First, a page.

In defense counsel's words, "This statute provides that no one is liable on a check unless his signature appears in some manner on the check." Appellant's brief at p. 36, citing Ill.Rev.Stat. ch. 26, § 3-401
The district judge gave the following instruction in describing the elements of the crime:
The phrase "utters or publishes as true", as used in the statute, means to make or attempt any use of a written or printed instrument or document, such as an attempt to place a check in circulation, whereby, or in connection with which, some assertion, representation or claim is made to another in some way or manner, directly or indirectly, expressly or impliedly, or by words or conduct, that the check or document is genuine.
Defendant had requested the following instruction on the elements of the crime, and objects to the judge's refusal to include the third "element":
Four essential elements are required to be proved in order to establish the offense of uttering charged in Counts One and Two of the indictment:
First : The act or acts of placing or offering to place in circulation the United States Treasury checks described in Counts One and Two of the indictment;
Second : Doing such act or acts with knowledge that the payee's endorsement on the reverse side or back of the check was a forgery;
Third : Doing such act or acts by means of a fraudulent representation that the payee's endorsement is genuine; and
Fourth : Doing such act or acts willfully, and with the intent to defraud the United States.
As stated before, the burden is always upon the prosecution to prove beyond a reasonable doubt every essential element of the crime charged; the law never imposes upon a defendant in a criminal case the burden or duty of calling any witnesses or producing any evidence.
Defendant's proposed instruction No. 5, taken verbatim from Devitt & Blackmar, Federal Jury Practice and Instructions, § 11.14, reads as follows:
The law presumes a defendant to be innocent of crime. Thus a defendant, although accused, begins the trial with a "clean slate" with no evidence against him. And the law permits nothing but legal evidence presented before the jury to be considered in support of any charge against the accused. So the presumption of innocence alone is sufficient to acquit a defendant, unless the jurors are satisfied beyond a reasonable doubt of the defendant's guilt after careful and impartial consideration of all the evidence in the case.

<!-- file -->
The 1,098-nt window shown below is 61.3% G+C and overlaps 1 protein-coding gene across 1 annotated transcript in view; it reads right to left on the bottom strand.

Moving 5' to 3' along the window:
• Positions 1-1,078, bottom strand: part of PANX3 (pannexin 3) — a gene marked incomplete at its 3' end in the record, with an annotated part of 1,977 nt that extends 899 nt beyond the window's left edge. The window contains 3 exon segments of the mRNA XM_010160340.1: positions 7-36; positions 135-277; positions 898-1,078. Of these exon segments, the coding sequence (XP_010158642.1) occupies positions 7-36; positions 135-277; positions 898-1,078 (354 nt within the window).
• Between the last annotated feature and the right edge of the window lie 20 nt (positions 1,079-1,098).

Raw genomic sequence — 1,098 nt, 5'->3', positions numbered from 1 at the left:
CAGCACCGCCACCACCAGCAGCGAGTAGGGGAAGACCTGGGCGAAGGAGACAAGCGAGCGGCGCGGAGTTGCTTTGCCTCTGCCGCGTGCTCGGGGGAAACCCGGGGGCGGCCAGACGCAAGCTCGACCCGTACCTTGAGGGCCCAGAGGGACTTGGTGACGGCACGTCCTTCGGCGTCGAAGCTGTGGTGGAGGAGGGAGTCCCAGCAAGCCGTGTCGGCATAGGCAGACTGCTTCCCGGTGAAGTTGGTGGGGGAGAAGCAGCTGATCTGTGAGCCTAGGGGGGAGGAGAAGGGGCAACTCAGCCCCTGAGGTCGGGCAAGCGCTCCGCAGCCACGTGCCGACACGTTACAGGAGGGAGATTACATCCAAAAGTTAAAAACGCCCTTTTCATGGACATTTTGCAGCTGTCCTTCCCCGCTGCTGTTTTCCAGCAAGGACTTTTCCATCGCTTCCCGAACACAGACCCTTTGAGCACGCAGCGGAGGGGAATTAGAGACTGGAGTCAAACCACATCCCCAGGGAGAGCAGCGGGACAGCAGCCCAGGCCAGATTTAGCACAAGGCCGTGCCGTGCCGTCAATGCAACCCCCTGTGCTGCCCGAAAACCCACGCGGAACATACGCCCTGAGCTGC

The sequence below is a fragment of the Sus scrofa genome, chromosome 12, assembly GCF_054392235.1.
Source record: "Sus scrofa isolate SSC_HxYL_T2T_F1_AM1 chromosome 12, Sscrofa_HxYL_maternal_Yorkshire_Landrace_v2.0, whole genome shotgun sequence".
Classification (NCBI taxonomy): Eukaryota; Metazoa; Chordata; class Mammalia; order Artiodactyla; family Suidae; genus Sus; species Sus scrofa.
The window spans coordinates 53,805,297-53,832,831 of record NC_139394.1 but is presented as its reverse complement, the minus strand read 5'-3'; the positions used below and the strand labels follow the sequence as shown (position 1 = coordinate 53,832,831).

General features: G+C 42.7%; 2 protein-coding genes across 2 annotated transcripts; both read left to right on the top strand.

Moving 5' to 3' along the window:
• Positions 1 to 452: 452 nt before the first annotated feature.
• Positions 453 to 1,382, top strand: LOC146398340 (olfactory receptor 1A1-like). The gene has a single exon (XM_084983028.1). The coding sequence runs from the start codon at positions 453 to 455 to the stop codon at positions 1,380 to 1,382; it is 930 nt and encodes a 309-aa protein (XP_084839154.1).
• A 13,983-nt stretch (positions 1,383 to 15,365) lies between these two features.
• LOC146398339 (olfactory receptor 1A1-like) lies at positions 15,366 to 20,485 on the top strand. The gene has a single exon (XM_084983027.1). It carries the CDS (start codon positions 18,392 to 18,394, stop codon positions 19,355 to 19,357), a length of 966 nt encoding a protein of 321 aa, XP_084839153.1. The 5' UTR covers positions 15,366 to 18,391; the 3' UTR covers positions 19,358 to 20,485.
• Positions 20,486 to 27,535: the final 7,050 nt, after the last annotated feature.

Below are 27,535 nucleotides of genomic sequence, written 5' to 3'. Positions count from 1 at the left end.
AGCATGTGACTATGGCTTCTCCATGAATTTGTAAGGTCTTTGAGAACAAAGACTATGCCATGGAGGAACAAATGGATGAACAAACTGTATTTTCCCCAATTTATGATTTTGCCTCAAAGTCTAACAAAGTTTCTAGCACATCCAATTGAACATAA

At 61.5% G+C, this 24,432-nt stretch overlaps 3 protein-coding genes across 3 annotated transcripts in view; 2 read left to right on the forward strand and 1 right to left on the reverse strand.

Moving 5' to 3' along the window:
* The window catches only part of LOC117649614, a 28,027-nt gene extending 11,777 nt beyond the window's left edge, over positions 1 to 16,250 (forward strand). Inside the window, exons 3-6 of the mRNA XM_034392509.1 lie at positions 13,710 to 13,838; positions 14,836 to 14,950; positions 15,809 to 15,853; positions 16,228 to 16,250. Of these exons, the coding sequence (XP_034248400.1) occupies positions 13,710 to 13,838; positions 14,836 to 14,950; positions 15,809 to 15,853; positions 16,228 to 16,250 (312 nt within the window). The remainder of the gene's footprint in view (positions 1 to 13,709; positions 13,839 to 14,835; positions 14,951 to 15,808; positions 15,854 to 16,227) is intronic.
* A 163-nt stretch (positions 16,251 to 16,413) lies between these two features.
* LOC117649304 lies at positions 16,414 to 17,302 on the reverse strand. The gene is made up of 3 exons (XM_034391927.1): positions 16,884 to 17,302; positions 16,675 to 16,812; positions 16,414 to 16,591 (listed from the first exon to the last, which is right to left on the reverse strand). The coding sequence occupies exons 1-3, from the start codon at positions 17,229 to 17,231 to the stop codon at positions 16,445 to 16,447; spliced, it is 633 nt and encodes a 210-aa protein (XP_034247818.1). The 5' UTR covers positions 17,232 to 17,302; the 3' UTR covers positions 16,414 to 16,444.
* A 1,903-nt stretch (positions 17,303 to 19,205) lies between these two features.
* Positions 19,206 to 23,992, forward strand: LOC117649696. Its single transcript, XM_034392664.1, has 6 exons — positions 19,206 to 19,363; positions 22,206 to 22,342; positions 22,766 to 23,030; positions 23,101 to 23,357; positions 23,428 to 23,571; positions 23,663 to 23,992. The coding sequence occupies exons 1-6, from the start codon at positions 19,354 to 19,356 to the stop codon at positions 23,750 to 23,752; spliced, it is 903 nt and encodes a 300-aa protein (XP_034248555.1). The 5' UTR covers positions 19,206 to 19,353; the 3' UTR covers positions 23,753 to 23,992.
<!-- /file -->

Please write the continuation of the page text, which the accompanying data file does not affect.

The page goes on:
It is not required that the government prove guilt beyond all possible doubt. The test is one of reasonable doubt. A reasonable doubt is a doubt based upon reason and common sense the kind of doubt that would make a reasonable person hesitate to act. Proof beyond a reasonable doubt must, therefore, be proof of such a convincing character that a reasonable person would not hesitate to rely and act upon it in the most important of his own affairs.
The burden is always upon the prosecution to prove guilt beyond a reasonable doubt. This burden never shifts to a defendant; for the law never imposes upon a defendant in a criminal case the burden or duty of calling any witnesses or producing any evidence.
So if the jury, after careful and impartial consideration of all the evidence in the case, has a reasonable doubt that a defendant is guilty of the charge, it must acquit. If the jury views the evidence in the case as reasonably permitting either of two conclusions one of innocence, the other of guilt the jury should of course adopt the conclusion of innocence.
In defining reasonable doubt, the court accepted defendant's revision of its original, lengthy proposed instruction, which is taken from § 11.14 of Devitt & Blackmar's pattern jury instructions
Defendant further argues that the district court should have given the following jury instruction:
If two conclusions can reasonably be drawn from the evidence, one of innocence and one of guilt, the jury should adopt the one of innocence.
This instruction, which has been the subject of some criticism in this circuit, see United States v. Richardson, 562 F.2d 476 (7th Cir. 1977), seems to be another formulation of the presumption of innocence and burden of proof concept. Given our determination that the failure to give a presumption instruction was not reversible error in this case, we conclude that the failure to give the above-quoted instruction likewise does not require reversal. We note that the most recent revision of this circuit's recommended jury instructions does not include the instruction requested by defendant in this case. See Seventh Circuit, Fed.Crim.Jury Instructions.
Defendant's brother stated that he had come to a new-found understanding with defendant, and suggested that he would participate in overseeing defendant's activities once he was released from prison. Defense counsel also had devoted admirable and diligent attention to this case and to defendant on a personl level. These indications of continued concern for defendant apparently prompted the district judge's confidence that the influence of those people, coupled with the structure of a job, would keep defendant's behavior within bounds acceptable to society